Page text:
* RWE in exclusive talks with Gazprom
* EnBW in talks with Novatek - sources
* Both seek funding, access to natural gas
* German nuclear phase-out hits earnings, raises emissions
* Gas-fired power production low on carbon emissions
(Adds details, source on EnBW-Novatek talks)
By Peter Dinkloh
FRANKFURT, July 20 (Reuters) - Germany’s nuclear phase-out has prompted the country’s largest utilities to look to energy heavyweight Russia for investments and for natural gas for low-carbon power production.
RWE , Germany’s largest power producer, last week revealed it had begun exclusive talks with Russian gas monopoly Gazprom , the world’s largest gas producer, about gas and power joint-ventures.
State-owned Energie Baden-Wuerttemberg on Wednesday said it is in talks with Novatek , Russia’s largest independent natural gas producer, according to two people with knowledge of the matter.
The faster-than-planned nuclear phase-out in Germany together with a tax on nuclear power is eating away earnings at the power companies, with RWE forecasting three years of falling profits.
It has also put limits on a source of power that has lower carbon emissions than coal-fired plants. This has hit RWE as Germany’s largest emitter of the greenhouse gas and also EnBW as it relies more heavily on nuclear power than competitors.
The German cartel office has said it would closely examine Gazprom’s venture in Germany. The German government has said it would not oppose Gazprom taking a stake in a German company, referring to a newspaper report Gazprom might take a stake in E.ON (EONGn.DE).
State-owned EnBW, based in Karlsruhe in southern Germany, has offered Novatek a stake in VNG, eastern Germany’s largest gas supplier, hoping to get access to cheap gas, one of VNG’s shareholders, who declined to be identified, told Reuters.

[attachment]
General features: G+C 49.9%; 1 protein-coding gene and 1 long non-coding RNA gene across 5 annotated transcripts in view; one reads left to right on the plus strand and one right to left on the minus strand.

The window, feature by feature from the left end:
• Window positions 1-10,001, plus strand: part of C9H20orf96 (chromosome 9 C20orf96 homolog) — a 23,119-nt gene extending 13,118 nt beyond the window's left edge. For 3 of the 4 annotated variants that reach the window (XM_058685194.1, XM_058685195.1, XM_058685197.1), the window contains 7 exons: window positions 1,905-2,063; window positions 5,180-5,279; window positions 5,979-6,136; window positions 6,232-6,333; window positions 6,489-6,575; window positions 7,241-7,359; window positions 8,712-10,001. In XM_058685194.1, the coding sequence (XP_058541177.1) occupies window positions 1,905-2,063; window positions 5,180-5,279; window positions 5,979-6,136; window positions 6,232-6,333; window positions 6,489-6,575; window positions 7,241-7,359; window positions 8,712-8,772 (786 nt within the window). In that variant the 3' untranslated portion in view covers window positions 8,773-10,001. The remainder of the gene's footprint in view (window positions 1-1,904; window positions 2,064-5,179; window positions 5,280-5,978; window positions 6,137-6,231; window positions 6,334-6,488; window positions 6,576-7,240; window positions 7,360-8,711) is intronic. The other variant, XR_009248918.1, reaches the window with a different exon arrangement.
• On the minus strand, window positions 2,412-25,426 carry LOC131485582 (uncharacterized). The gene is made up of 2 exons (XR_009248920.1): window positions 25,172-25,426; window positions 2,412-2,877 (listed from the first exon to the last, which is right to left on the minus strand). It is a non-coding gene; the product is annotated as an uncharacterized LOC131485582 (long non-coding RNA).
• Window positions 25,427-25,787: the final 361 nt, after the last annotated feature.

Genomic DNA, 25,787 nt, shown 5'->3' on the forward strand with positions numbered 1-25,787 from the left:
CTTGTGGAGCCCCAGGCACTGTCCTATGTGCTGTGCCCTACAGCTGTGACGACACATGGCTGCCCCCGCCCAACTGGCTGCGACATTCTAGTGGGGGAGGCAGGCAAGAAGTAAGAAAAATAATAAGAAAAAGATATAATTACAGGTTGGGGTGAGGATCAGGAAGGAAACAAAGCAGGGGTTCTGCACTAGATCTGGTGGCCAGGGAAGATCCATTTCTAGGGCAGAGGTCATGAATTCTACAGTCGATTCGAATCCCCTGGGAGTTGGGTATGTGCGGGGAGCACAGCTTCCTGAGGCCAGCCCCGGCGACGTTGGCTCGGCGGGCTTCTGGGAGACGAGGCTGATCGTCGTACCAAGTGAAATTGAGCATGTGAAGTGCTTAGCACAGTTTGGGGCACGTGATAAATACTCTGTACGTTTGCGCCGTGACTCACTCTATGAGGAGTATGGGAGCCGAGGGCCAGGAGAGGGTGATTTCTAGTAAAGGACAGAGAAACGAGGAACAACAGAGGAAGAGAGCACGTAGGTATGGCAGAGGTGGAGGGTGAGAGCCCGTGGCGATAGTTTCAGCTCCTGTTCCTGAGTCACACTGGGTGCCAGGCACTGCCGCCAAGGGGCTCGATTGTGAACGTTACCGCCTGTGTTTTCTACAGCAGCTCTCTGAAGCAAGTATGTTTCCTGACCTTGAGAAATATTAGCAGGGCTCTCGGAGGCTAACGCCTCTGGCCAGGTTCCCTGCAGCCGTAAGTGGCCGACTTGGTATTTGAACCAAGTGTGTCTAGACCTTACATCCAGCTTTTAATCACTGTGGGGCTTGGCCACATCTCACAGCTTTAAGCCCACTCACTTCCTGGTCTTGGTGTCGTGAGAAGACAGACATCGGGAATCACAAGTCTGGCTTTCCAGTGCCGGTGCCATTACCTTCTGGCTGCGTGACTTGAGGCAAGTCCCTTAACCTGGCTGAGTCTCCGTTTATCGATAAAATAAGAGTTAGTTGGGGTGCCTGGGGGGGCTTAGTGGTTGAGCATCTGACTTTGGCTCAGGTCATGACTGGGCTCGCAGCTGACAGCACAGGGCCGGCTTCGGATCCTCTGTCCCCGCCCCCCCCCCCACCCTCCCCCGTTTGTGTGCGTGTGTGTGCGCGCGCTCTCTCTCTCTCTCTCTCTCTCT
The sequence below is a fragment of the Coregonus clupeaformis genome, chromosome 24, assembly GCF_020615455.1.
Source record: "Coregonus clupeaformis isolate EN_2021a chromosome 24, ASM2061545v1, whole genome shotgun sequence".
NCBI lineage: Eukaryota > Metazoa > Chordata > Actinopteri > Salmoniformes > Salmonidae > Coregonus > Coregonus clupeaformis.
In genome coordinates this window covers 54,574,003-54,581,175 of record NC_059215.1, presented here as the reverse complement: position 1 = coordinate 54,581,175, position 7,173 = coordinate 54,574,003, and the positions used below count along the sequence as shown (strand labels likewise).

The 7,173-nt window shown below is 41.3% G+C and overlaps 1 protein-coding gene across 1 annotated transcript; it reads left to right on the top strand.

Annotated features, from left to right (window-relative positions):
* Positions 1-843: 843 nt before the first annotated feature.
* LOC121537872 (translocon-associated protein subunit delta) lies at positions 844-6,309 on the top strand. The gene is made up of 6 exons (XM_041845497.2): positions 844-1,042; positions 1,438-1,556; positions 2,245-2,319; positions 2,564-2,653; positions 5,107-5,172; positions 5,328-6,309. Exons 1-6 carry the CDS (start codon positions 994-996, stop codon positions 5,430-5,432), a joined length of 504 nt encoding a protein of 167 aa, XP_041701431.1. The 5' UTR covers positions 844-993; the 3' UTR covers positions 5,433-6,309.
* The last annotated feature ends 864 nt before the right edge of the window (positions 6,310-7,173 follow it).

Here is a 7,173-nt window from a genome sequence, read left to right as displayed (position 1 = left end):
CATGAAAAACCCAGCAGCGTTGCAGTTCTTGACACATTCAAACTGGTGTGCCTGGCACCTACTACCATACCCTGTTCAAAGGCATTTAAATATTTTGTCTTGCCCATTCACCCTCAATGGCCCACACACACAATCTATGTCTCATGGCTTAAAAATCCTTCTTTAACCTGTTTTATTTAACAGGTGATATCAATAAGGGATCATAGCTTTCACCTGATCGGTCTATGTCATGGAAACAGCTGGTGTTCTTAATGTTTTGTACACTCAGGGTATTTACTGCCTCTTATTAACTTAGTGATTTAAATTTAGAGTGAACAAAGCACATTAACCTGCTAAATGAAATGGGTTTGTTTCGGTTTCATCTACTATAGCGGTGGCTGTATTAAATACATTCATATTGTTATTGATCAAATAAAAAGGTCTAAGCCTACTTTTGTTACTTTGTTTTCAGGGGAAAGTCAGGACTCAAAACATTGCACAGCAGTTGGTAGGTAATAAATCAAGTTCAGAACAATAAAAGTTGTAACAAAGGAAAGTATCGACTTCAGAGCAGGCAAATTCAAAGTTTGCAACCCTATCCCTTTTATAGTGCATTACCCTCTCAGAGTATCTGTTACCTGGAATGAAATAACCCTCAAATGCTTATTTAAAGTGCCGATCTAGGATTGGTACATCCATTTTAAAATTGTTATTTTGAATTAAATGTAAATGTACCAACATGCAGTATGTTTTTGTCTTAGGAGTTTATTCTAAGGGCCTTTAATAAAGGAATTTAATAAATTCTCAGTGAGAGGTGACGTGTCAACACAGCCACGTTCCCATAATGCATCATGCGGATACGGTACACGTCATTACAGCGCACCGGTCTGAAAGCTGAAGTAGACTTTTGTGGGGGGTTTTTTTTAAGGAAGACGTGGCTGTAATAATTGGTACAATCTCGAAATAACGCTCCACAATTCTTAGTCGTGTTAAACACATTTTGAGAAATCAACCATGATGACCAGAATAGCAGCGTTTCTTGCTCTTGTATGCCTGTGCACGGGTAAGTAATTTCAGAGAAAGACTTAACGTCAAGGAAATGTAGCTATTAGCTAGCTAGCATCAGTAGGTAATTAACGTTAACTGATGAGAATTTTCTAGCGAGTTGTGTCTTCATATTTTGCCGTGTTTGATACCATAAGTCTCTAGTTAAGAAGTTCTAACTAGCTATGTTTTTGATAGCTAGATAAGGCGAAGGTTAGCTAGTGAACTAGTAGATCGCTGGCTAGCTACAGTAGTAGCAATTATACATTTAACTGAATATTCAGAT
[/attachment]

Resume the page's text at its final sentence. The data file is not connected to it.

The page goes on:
“It’s a sign of desperation,” the person said.
EnBW declined to comment.
EnBW does not yet own a stake in VNG, but has an option to buy 48 percent subject to approval by a majority of VNG shareholders. Another complication is that only state-controlled Gazprom is allowed to export natural gas from Russia.
Other parties in the negotiations between Russian and German companies instead want to look for partners in the west.
“We should not ignore the interest of (EU Energy Commissioner Guenther) Oettinger” and talk to potential investors in the west, which are also interested in VNG, said the VNG shareholder.
Oettinger supports the Nabucco pipeline, which aims to bring gas to Europe from the Caspian region and Middle East from 2017 and reduce dependence on Russian gas.
RWE Chief Executive Juergen Grossmann had been prepared to give up the group’s independence to solve its troubles via a merger with Spanish peer Iberdrola .
But the talks failed in February and RWE has turned to Gazprom as a partner that could lead to a gas and coal power joint venture in Germany, Britain and the Benelux countries.
EnBW’s and RWE’s desire for cooperation has strengthened the hand of Russian President Dmitry Medvedev in talks with the German government this week to secure its aim of better access to consumers in the biggest market for Russian gas.
Medvedev offered Germany all the gas it needed, while German Chancellor Angela Merkel stressed that it would be market forces that would determine how much Russian gas would flow to Germany.
Market forces have become a contentious topic as several major western European utilities have been negotiating for more than a year with Gazprom to lower the price of the fuel in long-term contracts.
Gas on the open market has fallen in price to below contract prices, making those contracts loss-making.
In addition, the European Commission, the executive arm of the 27-nation European Union, is aiming to reduce the EU’s dependence on Russian gas, of which Germany buys more than any other EU nation. Instead, the EU is attempting to strengthen projects such as the Nabucco gas pipeline.
But future demand for gas from the Nabucco pipeline could become even more uncertain with Nabucco partner RWE teaming up with the main Russian exporter.
(Additional reporting by Vladimir Soldatkin in Moscow, Tom Kaeckenhoff in Duesseldorf and Hendrick Sackmann in Stuttgart; Writing by Peter Dinkloh. Editing by Jane Merriman)